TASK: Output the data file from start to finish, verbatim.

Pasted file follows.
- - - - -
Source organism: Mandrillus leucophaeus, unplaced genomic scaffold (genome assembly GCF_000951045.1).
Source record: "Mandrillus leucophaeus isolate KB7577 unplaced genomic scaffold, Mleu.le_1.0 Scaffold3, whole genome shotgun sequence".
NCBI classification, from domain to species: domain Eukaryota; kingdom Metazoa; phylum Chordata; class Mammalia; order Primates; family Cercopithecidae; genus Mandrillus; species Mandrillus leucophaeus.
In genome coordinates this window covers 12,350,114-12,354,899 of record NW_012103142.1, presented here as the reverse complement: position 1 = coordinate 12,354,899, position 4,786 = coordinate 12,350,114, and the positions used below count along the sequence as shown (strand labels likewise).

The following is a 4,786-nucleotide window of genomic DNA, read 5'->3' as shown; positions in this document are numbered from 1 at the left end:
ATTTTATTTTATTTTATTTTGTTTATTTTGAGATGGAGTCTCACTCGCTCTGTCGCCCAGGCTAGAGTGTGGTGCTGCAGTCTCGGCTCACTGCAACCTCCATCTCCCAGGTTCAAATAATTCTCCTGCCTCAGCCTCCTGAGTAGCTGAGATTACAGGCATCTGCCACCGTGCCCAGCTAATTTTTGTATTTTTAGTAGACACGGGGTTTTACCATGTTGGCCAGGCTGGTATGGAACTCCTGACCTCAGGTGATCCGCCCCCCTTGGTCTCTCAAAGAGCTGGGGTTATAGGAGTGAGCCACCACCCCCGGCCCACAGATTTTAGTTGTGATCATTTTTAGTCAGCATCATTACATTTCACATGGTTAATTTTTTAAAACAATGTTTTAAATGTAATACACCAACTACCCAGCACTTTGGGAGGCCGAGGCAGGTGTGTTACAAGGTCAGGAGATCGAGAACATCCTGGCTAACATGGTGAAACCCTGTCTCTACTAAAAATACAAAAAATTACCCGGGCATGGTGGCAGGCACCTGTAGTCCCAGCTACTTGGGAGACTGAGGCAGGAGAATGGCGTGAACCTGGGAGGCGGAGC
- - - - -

Source organism: Mandrillus leucophaeus, unplaced genomic scaffold (genome assembly GCF_000951045.1).
Source record: "Mandrillus leucophaeus isolate KB7577 unplaced genomic scaffold, Mleu.le_1.0 Scaffold3, whole genome shotgun sequence".
NCBI classification, from domain to species: domain Eukaryota; kingdom Metazoa; phylum Chordata; class Mammalia; order Primates; family Cercopithecidae; genus Mandrillus; species Mandrillus leucophaeus.
In genome coordinates this window covers 12,350,114-12,354,899 of record NW_012103142.1, presented here as the reverse complement: position 1 = coordinate 12,354,899, position 4,786 = coordinate 12,350,114, and the positions used below count along the sequence as shown (strand labels likewise).

The following is a 4,786-nucleotide window of genomic DNA, read 5'->3' as shown; positions in this document are numbered from 1 at the left end:
ATTTTATTTTATTTTATTTTGTTTATTTTGAGATGGAGTCTCACTCGCTCTGTCGCCCAGGCTAGAGTGTGGTGCTGCAGTCTCGGCTCACTGCAACCTCCATCTCCCAGGTTCAAATAATTCTCCTGCCTCAGCCTCCTGAGTAGCTGAGATTACAGGCATCTGCCACCGTGCCCAGCTAATTTTTGTATTTTTAGTAGACACGGGGTTTTACCATGTTGGCCAGGCTGGTATGGAACTCCTGACCTCAGGTGATCCGCCCCCCTTGGTCTCTCAAAGAGCTGGGGTTATAGGAGTGAGCCACCACCCCCGGCCCACAGATTTTAGTTGTGATCATTTTTAGTCAGCATCATTACATTTCACATGGTTAATTTTTTAAAACAATGTTTTAAATGTAATACACCAACTACCCAGCACTTTGGGAGGCCGAGGCAGGTGTGTTACAAGGTCAGGAGATCGAGAACATCCTGGCTAACATGGTGAAACCCTGTCTCTACTAAAAATACAAAAAATTACCCGGGCATGGTGGCAGGCACCTGTAGTCCCAGCTACTTGGGAGACTGAGGCAGGAGAATGGCGTGAACCTGGGAGGCGGAGC